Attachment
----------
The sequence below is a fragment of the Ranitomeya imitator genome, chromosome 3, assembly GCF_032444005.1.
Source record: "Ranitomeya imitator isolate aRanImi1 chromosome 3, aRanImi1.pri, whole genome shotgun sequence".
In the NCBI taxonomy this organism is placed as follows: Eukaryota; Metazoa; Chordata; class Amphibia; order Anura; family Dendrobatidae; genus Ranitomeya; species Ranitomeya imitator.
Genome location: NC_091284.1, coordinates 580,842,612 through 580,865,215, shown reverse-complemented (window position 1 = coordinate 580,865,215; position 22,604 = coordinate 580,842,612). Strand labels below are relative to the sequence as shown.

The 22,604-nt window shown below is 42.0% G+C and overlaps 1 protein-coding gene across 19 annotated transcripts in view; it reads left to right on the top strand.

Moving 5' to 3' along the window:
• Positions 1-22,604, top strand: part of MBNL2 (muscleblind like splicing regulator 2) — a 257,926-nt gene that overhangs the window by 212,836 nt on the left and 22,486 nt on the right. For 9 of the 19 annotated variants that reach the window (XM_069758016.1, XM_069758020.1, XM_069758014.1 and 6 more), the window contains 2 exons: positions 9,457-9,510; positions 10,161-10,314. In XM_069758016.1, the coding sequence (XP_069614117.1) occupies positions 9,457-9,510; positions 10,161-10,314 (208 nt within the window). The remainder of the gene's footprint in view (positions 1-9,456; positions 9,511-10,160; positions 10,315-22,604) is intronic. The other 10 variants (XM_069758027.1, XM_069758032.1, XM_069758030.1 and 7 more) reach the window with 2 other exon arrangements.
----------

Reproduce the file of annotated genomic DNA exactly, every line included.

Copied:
The sequence below is a fragment of the Ranitomeya imitator genome, chromosome 3, assembly GCF_032444005.1.
Source record: "Ranitomeya imitator isolate aRanImi1 chromosome 3, aRanImi1.pri, whole genome shotgun sequence".
In the NCBI taxonomy this organism is placed as follows: Eukaryota; Metazoa; Chordata; class Amphibia; order Anura; family Dendrobatidae; genus Ranitomeya; species Ranitomeya imitator.
Genome location: NC_091284.1, coordinates 580,842,612 through 580,865,215, shown reverse-complemented (window position 1 = coordinate 580,865,215; position 22,604 = coordinate 580,842,612). Strand labels below are relative to the sequence as shown.

The 22,604-nt window shown below is 42.0% G+C and overlaps 1 protein-coding gene across 19 annotated transcripts in view; it reads left to right on the top strand.

Moving 5' to 3' along the window:
• Positions 1-22,604, top strand: part of MBNL2 (muscleblind like splicing regulator 2) — a 257,926-nt gene that overhangs the window by 212,836 nt on the left and 22,486 nt on the right. For 9 of the 19 annotated variants that reach the window (XM_069758016.1, XM_069758020.1, XM_069758014.1 and 6 more), the window contains 2 exons: positions 9,457-9,510; positions 10,161-10,314. In XM_069758016.1, the coding sequence (XP_069614117.1) occupies positions 9,457-9,510; positions 10,161-10,314 (208 nt within the window). The remainder of the gene's footprint in view (positions 1-9,456; positions 9,511-10,160; positions 10,315-22,604) is intronic. The other 10 variants (XM_069758027.1, XM_069758032.1, XM_069758030.1 and 7 more) reach the window with 2 other exon arrangements.